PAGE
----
Published: 10 March 2018
Guests: Daan Roosegaarde
It was a man named Albert Einstein who said that logic will get you from A to B, but imagination will take you everywhere.
At a time when the planet faces its biggest environmental challenge and humans struggle to redefine work in the face of automation, there has never been a better time to imagine a different reality.
Daan Roosegaarde is a Dutch designer who is addressing some of the most pressing issues we face. We travelled to his studio in Rotterdam to talk about the importance of making the necessary leap to a brave new world. We began by asking him that if we have hit ‘peak stuff’. What does he see as the new modern luxuries?
“It’s funny because there used to be a time where it was about owning things, possessing things,” Roosegaarde tells Renegade Inc. “But the weird part is if you go to these big Asian cities like Shanghai or Beijing or Shenzhen, there’s a whole new generation who have more focus on clean air, clean water, clean energy. Having places which are good for people.
“The city has somehow become a machine that is killing us with pollution, CO2 etc, so we live five to six year shorter.
“Children have lung cancer when they’re six years old. That’s crazy.
“So how can we use technology to improve the world around us? For me that is the true luxury. To have places which are good for you and that you somehow feel connected to as well.”
When Roosegaarde cycled around Shanghai three years ago, he said it was a bit of a cultural anomaly compared to his Dutch hometown where bicycles are a common form of transport.
“My Chinese friends were like, ‘are you poor? Can you not pay for a taxi?’,” he said. “I’m like, ‘I like cycling, I’m Dutch’. Our Prime Minister cycles to the Houses of Parliament.”
The rarity of cycling in China changed around 10 months ago with the introduction of bike sharing companies like Mobike and Ofo.
“Now it’s everywhere,” he says. “There are almost too many.
“I think the change came when two or three companies began investing in it. The WeChat, the digitisation of society… They were like, ‘how can we make the city more human?’ We don’t want traffic jams. We want to be fast. We want to be cheap. So the city is coming back to Beijing and Shanghai and that’s beautiful.”
Roosegaarde says his job as a designer is to come up with new proposals for how to look at the world, with the ambition of opening people’s hearts and minds, helping them to think differently.
“Sometimes this has a more practical agenda,” he says. “I could say, ‘hey look, we can make a bicycle which sucks up polluted air, cleans and releases it so we have clean air’. Sometimes it’s more poetic to sort of show ‘here, we can make light emitting bicycle paths to show where Van Gogh lived.’ Or to sparkle the notion of wonder.”
Roosegaarde says he wants to move away from computer screens and pushing buttons.
“I think it’s weird that we’re feeding our hopes, our dreams, our desires, our money to the robots,” he says.
“We’re robot food. And what do we get back? Nothing.
“We’re just feeding our Facebook, Twitter, Weibo, WeChat, with our ideas, our dreams. And what do we get back? A like. That’s a bad deal. When is technology helping us?
“It’s weird that we’re sort of feeding the cloud, the virtual world, while our physical world is crashing: rising sea levels, CO2, smog, noise pollution.”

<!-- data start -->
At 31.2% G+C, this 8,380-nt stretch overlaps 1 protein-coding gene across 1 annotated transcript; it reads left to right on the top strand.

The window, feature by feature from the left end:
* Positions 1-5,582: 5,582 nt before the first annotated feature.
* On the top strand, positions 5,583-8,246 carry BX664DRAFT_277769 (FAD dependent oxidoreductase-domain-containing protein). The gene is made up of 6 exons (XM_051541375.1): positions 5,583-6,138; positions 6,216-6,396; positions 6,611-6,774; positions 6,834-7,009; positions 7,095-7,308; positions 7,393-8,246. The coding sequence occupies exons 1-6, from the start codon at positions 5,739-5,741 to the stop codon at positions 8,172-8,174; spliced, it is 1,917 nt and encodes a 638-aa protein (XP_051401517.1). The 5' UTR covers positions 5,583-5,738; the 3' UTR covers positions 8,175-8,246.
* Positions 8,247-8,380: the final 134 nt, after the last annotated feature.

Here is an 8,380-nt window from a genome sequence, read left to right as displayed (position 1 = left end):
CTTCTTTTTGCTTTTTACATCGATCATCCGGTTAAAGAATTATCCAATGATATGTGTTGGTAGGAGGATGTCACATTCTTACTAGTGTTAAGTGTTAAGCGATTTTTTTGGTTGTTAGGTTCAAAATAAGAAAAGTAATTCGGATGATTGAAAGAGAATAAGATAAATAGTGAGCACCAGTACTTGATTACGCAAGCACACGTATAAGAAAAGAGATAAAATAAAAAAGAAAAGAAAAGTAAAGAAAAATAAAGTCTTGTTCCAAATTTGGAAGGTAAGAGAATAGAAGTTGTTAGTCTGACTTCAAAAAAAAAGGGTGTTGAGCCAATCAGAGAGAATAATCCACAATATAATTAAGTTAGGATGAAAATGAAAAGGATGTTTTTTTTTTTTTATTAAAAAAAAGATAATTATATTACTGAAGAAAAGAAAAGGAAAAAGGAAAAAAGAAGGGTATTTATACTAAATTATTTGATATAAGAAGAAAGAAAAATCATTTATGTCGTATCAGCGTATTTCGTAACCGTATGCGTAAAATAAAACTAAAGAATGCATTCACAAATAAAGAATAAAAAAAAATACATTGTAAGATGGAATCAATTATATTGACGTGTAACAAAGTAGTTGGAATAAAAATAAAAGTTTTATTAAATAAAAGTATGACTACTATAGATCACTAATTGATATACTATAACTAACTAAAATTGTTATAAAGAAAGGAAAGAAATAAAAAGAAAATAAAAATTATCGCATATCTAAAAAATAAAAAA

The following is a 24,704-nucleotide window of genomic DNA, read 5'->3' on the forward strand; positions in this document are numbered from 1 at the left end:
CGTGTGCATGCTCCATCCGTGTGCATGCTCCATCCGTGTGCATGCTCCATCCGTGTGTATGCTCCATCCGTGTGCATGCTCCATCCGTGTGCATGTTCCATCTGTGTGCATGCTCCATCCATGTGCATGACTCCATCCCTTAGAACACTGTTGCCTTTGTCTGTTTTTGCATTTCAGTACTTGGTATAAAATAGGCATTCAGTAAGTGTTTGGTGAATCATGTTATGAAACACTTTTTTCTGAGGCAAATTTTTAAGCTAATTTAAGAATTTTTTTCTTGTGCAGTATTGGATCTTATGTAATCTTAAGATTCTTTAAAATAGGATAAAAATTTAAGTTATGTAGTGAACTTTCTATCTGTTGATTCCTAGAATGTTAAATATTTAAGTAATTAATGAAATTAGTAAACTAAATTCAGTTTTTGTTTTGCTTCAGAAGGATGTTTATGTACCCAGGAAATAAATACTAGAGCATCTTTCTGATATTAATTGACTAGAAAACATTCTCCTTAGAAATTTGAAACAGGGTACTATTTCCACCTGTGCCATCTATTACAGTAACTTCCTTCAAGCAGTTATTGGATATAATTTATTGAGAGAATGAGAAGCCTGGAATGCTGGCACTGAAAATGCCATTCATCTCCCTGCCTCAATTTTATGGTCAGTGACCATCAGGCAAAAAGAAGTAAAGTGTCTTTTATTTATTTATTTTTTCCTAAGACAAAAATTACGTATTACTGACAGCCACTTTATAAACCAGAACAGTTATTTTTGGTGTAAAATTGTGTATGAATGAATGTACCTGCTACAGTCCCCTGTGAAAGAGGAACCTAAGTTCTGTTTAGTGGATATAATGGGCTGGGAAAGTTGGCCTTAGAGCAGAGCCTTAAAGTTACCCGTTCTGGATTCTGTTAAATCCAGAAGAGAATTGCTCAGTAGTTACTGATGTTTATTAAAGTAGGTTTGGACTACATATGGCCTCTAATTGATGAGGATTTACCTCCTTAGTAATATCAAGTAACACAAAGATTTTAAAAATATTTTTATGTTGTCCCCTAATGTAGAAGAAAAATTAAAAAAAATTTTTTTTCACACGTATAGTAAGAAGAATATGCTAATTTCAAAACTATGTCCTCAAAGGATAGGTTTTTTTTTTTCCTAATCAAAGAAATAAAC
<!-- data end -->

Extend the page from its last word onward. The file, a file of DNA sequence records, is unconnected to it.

Roosegaarde says this is bad design.
“Unconsciously we are designing our world with our CO2 emissions,” he says. “So we can do one of two things: We can say, ‘oh we’re sad, depressed. Let’s blame government, hide in a corner and cry’, blah blah blah. Or we can say: ‘Well, in a way we created the situation we are in. Let’s design. Let’s engineer our way out of it.'”
The designer says it’s not for lack of money or technology that these things aren’t already occurring. It’s a lack of imagination.
“We’re sort of stuck a bit because we live in an old economical system which is about money and time and ownership,” he says. “But we also want new economic values which are about clean air, clean water and clean energy.
“How do we validate it? What is the price of clean air? You tell me. Who decides that anyway? I don’t know. I really don’t know.
“So somehow what we are doing here in the studio with the team of designers and engineers is sort of showing the beauty, the ‘schoonheid’ of this new world, hopefully to speed up the process.
“‘Schoonheid’ is a very beautiful word that we use a lot here in the studio. It sort of has two meanings because it’s not beauty. It’s the sort of beauty that you look at a painting like a Rotkol, and you’re like, ‘Ahhh’. It’s awe. It inspires you but it also means ‘clarity’ or ‘cleanliness’: Clean air, clean water, clean energy. So I think our desire for ‘schoonheid’ is the thing that drives us. There’s always a desire for harmony, or a balance, so to speak.”
Roosegaarde says that all design suffers when money is its only object and that the desire for progress often brings unwanted side-effects.
“If I only focus on money, I start making bad art,” he says. “If I don’t focus on the practical things in life, I don’t have the engine to make it happen. You see the same in Asia: the desire for progress creates side effects that we never imagined like pollution and it’s hitting us in the face. So this is the struggle we are in. The struggle for and in progress.”
This presents a new way to think about natural law, and the inevitable impact the forces of nature have on our environment.
He says the Dutch, perhaps by nature of their geography, tend to find a harmony between nature and technology.
“It’s funny because where we are right now in the Netherlands, 80-85% is below sea level,” he says. “Without technology, without creative thinking we would literally die. We would drown. Right here. So in a landscape where I grew up, where I build my tree hut, I’m surrounded by a landscape which is sort of artificial.
“We try to find a harmony between nature and technology. That says something about the Dutch because if we would have just been practical, and purely pragmatic, we would have just moved to Germany.
But we stayed, and we sort of used creative thinking – the technology, the dykes, the dams, government, management – to make a place which we call home. We created our own habitat so in a way, design and innovation is in the DNA of this landscape.”
The designer works on a lot of projects in Asia and China and says they are doing in 50 years what Europe took 500 years to complete.
“It’s funny because when I present projects in Europe, usually they ask in the first meeting ‘are you sure you’ve done it before?’,” he says. “They’re risk avoiding, checking the grounds. In Asia, in the first meeting I always ask: ‘Are you sure it is the first time?’. That is sort of fascinating, just by asking that type of question and of course I’m generalising and there are different kinds of people…”